DC Council Lauded for Action on Affordable Housing Law


For Immediate Release

October 21, 2008

Contact: Cheryl Cort 202-244-4408 ext. 112 or 202-251-7516



Council steps in to ensure Inclusionary Zoning will be implemented, a law long delayed by the Fenty Administration


WASHINGTON, D.C. – On October 21, the D.C. Council voted unanimously to ensure that the long delayed Inclusionary Zoning affordable housing law is implemented. Championed by Chairman Vincent Gray and Councilmember Jim Graham, the bill fully reflects the position of the Campaign for Mandatory Inclusionary Zoning, which has repeatedly requested implementation by the Mayor since original legislation was approved in December 2006.

“Affordable housing remains a high priority for the residents of the District of Columbia,” said Chairman Gray. “Inclusionary Zoning is one of the many important tools this Council has supported to achieve it.”

Added Councilmember Graham, “We really need to move forward with these requirements.”

“We applaud the leadership of Chairman Gray and the D.C. Council, affirming the need to implement this critically important program immediately,” said Cheryl Cort, Policy Director for the Coalition for Smarter Growth and spokesperson for the Campaign for Mandatory Inclusionary Zoning. “Residents across the District do not have the luxury of waiting while opportunities to create more affordable housing are lost.”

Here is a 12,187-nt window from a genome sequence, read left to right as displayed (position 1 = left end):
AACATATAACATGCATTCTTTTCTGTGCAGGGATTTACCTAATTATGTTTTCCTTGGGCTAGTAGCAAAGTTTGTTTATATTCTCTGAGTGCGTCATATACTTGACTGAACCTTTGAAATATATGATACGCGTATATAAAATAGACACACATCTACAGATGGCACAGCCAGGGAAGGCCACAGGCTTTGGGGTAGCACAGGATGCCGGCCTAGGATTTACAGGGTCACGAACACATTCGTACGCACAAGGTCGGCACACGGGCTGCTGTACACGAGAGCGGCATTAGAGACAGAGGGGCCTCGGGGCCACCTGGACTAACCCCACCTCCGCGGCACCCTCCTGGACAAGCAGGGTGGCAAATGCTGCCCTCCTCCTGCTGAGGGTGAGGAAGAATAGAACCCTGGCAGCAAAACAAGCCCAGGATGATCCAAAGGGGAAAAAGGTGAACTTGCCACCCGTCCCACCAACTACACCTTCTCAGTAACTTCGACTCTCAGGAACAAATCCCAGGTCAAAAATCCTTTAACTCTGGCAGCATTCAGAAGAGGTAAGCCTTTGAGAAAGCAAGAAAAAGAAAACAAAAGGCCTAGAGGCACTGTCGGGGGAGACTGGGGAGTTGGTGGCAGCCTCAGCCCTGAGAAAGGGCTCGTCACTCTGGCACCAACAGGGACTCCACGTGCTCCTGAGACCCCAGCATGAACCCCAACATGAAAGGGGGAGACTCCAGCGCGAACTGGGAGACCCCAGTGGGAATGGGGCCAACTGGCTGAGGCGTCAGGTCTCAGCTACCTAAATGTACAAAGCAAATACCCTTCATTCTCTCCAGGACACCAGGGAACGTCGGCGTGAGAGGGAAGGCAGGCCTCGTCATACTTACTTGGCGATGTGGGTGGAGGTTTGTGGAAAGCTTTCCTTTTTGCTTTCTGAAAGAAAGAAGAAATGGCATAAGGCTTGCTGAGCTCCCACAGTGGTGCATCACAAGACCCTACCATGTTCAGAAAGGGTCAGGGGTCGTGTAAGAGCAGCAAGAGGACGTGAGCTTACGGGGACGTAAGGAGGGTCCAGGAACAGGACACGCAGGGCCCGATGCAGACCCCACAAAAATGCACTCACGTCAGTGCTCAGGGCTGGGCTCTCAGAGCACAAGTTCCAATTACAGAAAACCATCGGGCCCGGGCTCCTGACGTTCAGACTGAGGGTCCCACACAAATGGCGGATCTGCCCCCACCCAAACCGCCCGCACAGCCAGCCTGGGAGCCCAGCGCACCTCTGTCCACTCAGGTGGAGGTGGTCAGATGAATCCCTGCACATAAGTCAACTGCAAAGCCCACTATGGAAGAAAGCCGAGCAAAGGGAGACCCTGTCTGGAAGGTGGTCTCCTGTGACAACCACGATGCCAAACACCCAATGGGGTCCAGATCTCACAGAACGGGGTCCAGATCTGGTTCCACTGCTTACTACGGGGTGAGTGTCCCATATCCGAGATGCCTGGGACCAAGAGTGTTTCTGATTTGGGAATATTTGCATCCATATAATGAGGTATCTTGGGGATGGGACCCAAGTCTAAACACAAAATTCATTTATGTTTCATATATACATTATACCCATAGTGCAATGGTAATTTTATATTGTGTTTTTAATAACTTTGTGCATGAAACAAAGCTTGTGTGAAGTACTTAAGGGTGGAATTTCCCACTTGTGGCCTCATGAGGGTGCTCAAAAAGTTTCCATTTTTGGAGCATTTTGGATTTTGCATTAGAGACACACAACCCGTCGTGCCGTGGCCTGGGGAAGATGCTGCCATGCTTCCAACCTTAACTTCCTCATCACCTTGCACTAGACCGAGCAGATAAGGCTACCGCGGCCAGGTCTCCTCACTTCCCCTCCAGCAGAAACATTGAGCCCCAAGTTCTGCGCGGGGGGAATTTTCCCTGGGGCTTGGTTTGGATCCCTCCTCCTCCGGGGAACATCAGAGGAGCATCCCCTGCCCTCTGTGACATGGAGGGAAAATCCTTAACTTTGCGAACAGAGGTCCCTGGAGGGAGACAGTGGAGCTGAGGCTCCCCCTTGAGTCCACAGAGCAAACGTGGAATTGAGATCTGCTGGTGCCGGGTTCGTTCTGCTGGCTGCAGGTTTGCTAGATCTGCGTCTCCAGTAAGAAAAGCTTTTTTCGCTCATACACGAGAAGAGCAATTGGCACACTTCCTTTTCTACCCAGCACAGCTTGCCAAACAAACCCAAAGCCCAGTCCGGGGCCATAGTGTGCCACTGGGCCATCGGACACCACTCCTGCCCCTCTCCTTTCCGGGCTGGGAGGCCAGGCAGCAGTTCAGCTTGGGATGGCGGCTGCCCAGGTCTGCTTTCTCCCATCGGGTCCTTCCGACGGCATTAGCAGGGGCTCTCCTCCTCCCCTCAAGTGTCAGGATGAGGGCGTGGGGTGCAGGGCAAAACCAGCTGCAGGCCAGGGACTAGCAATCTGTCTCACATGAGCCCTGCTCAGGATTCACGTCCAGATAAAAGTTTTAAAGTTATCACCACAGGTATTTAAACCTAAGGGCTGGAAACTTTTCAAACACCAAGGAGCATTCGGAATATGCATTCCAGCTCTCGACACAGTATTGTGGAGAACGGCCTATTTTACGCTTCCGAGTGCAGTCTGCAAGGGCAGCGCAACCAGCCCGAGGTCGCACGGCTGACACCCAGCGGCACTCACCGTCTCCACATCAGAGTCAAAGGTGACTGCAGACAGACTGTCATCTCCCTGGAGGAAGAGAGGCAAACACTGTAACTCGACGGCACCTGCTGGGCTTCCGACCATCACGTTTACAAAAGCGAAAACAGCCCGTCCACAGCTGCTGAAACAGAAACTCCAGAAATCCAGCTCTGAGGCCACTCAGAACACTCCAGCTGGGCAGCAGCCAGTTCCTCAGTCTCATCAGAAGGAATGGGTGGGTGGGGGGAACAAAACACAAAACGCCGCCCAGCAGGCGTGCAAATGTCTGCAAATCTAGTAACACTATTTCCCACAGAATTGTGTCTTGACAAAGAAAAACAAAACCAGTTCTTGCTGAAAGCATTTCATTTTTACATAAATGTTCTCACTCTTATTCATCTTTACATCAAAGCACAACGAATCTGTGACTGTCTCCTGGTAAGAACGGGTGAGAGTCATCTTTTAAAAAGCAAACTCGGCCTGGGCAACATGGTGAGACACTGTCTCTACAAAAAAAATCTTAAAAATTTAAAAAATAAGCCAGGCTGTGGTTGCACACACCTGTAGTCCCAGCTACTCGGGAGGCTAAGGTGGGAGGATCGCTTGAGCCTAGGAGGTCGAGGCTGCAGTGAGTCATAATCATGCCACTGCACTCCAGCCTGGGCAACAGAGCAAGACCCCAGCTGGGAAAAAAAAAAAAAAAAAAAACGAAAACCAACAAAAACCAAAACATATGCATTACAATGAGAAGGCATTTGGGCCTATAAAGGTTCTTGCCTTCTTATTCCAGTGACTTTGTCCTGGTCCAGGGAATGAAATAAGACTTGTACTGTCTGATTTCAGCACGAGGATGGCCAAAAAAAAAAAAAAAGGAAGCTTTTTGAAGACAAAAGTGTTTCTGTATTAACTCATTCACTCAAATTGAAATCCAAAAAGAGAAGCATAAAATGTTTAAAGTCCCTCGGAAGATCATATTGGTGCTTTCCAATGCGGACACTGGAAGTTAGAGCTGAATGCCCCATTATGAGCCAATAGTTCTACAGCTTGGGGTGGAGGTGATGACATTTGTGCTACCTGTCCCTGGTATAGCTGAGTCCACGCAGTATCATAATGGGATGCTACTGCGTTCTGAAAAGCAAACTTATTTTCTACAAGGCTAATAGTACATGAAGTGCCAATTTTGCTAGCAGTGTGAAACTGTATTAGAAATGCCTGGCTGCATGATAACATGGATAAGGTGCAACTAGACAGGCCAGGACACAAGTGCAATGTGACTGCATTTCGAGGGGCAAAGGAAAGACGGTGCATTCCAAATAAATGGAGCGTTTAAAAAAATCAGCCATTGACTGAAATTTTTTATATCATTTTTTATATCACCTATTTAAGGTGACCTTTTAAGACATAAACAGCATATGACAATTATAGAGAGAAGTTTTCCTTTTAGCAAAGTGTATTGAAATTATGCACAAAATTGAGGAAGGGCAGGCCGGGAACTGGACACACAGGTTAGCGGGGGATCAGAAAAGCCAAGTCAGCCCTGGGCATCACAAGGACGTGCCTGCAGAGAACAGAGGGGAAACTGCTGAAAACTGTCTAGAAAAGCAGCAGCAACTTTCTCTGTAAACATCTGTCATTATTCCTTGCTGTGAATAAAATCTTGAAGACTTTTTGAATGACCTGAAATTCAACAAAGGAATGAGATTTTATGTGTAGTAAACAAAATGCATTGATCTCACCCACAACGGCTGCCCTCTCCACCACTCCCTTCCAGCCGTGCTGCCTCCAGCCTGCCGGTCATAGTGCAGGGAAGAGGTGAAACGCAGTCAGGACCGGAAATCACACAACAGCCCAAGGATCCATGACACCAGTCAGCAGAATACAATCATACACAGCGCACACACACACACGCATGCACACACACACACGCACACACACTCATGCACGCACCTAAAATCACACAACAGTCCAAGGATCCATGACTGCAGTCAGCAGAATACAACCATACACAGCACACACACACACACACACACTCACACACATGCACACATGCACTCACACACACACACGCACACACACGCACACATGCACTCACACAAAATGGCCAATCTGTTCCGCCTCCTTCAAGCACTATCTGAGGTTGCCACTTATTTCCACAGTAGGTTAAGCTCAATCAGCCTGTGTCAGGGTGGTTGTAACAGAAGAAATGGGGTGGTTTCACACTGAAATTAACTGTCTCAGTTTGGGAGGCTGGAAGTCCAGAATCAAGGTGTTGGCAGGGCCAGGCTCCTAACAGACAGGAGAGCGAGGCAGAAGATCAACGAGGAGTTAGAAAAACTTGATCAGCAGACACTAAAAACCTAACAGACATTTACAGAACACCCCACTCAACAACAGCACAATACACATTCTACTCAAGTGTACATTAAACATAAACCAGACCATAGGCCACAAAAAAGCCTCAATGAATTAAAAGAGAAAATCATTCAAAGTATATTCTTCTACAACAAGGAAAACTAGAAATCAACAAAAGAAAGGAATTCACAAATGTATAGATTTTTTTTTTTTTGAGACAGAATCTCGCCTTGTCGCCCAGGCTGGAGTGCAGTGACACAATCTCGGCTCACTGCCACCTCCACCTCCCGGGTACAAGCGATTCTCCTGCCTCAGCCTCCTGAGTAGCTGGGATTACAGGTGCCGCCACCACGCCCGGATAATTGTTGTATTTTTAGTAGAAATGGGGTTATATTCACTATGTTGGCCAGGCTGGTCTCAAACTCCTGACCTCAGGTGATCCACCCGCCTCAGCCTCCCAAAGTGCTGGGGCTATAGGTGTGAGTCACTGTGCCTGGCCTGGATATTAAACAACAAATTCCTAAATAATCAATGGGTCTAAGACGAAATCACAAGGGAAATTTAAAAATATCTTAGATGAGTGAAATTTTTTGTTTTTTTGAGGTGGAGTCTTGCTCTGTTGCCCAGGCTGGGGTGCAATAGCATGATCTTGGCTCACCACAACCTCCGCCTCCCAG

Members of the Campaign for Mandatory Inclusionary Zoning believe the year and a half wait for IZ is long enough — “the city needs to do something for people who have been here a long time and are getting pushed out,” said Pocahontas Outlaw, Board Member, D.C. ACORN.

Known as “IZ,” Inclusionary Zoning has long been sought as a tool to help address the significant need for affordable housing in the District of Columbia. Having garnered overwhelming support from the D.C. Zoning Commission, the D.C. Council unanimously endorsed IZ in December 2006, and directed the Mayor to produce implementing regulations to administer the program.

However, the Mayor’s administration still has not finalized regulations for the law. In January 2008, the Council set a deadline for the Mayor to publish the implementing regulations, which he did. However, after six months, the regulations remain only in draft. Today, the Council set the deadline for completing the final regulations so the law can go into effect.

Inclusionary Zoning is a national best practice that requires all new developments of 10 units or more to set aside 8-10 percent of the housing units as affordable to low and moderate-income residents. This approach allows private housing developers to help address a locality’s increasing affordable housing demand at virtually no additional cost to the city. IZ is incorporated into the District’s 2006 Comprehensive Plan.